A study conducted by researchers at the Spanish National Cancer Research Centre (CNIO) in collaboration with the COVID-IFEMA Field Hospital has found patients with severe COVID-19 disease have significantly shorter telomeres.

The authors believe that it is the short telomeres that hamper tissue regeneration after infection: “We know that the virus infects alveolar type II pneumocytes and that these cells are involved in lung regeneration; we also know that if they have telomeric damage they cannot regenerate, which induces fibrosis. This is what is seen in patients with lung lesions after COVID-19. We think they develop pulmonary fibrosis because they have shorter telomeres, which limits the regenerative capacity of their lungs.”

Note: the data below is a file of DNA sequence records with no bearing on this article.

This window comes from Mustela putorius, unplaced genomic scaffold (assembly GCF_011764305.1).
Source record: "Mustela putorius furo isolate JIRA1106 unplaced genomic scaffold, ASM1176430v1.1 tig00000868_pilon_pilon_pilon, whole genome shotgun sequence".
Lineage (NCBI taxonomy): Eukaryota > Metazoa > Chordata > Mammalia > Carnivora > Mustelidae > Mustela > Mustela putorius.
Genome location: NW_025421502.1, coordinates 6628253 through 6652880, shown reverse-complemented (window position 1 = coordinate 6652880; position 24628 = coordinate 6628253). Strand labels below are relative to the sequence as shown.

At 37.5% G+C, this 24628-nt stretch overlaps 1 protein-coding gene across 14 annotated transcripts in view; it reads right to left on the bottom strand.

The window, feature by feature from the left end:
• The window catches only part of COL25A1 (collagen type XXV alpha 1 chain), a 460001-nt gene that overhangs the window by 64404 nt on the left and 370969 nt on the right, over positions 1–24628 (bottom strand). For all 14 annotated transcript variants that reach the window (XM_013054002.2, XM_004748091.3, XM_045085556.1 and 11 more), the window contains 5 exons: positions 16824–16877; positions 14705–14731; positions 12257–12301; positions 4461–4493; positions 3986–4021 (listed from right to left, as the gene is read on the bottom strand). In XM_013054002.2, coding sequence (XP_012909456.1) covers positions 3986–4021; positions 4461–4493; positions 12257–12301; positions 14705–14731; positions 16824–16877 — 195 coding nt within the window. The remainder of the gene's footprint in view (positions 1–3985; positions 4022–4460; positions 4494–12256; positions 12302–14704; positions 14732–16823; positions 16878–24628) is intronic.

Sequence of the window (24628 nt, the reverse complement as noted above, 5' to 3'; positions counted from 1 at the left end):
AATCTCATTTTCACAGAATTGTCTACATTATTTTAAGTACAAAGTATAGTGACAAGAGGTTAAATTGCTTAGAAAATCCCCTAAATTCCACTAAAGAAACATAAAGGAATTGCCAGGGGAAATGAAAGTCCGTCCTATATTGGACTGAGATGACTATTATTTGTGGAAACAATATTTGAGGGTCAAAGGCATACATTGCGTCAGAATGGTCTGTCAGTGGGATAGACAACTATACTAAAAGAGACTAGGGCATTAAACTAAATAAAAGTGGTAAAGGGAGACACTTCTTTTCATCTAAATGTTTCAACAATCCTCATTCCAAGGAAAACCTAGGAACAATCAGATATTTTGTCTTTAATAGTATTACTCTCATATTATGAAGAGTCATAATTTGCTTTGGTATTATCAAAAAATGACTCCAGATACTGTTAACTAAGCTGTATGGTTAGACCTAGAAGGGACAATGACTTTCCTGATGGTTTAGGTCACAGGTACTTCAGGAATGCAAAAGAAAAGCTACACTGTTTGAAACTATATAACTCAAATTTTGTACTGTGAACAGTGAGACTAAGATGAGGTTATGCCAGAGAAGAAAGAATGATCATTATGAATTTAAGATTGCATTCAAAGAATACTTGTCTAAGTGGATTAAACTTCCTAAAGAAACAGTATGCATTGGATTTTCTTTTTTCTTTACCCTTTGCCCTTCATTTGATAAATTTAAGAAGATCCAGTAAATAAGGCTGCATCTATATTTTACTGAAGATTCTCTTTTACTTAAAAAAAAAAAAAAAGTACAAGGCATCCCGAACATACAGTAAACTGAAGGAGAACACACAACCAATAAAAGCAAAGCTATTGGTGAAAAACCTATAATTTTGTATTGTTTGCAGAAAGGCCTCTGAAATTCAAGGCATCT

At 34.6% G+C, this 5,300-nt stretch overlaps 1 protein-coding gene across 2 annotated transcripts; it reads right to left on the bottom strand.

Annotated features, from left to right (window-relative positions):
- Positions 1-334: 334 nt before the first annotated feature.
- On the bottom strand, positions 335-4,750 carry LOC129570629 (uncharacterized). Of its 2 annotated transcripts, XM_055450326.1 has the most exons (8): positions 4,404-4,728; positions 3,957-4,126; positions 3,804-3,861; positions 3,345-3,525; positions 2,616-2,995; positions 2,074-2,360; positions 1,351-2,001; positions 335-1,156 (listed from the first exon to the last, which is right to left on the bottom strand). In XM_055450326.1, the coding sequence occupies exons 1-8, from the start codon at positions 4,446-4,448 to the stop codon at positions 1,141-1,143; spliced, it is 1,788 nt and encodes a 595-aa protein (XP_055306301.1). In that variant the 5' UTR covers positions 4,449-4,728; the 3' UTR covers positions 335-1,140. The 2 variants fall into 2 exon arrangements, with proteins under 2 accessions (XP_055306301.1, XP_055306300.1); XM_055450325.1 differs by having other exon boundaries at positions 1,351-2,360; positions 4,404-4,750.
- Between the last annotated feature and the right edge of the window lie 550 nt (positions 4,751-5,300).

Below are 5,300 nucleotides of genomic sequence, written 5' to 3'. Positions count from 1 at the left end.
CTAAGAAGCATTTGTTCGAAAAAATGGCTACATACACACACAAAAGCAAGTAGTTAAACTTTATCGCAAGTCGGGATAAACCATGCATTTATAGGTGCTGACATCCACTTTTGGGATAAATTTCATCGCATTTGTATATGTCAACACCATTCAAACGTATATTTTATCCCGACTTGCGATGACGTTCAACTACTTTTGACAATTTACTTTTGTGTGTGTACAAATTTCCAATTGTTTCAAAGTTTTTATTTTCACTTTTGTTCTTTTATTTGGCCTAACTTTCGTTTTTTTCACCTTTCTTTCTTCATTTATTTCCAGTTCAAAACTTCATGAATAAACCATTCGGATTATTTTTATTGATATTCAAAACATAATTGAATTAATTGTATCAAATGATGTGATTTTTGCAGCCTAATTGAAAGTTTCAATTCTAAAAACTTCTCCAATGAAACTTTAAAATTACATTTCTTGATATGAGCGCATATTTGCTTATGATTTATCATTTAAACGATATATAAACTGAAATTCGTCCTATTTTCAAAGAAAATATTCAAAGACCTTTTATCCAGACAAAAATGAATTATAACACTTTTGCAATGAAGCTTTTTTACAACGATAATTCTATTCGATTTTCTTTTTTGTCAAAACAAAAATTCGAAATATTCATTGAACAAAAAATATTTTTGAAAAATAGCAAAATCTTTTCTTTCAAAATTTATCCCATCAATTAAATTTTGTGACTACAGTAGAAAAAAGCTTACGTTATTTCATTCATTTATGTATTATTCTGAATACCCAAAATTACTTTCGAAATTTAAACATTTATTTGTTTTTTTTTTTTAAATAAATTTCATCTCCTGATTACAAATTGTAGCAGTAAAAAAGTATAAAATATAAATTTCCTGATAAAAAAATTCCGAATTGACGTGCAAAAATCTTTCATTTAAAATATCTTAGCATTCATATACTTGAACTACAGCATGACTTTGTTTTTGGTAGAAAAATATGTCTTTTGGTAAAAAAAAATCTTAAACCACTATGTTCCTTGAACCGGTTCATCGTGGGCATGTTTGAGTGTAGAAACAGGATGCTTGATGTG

As the most severe patients are also the oldest patients, there is a correlation between greater severity and shorter telomere length. But the most surprising and important finding for the researchers is that the telomeres of the most seriously ill patients were also shorter, irrespective of age.

The researchers write: “Interestingly, we also found that those patients who have more severe COVID-19 pathologies have shorter telomeres at different ages compared to patients with milder disease. These findings demonstrate that molecular hallmarks of aging, such as the presence of short telomeres, can influence the severity of COVID-19 pathologies.”

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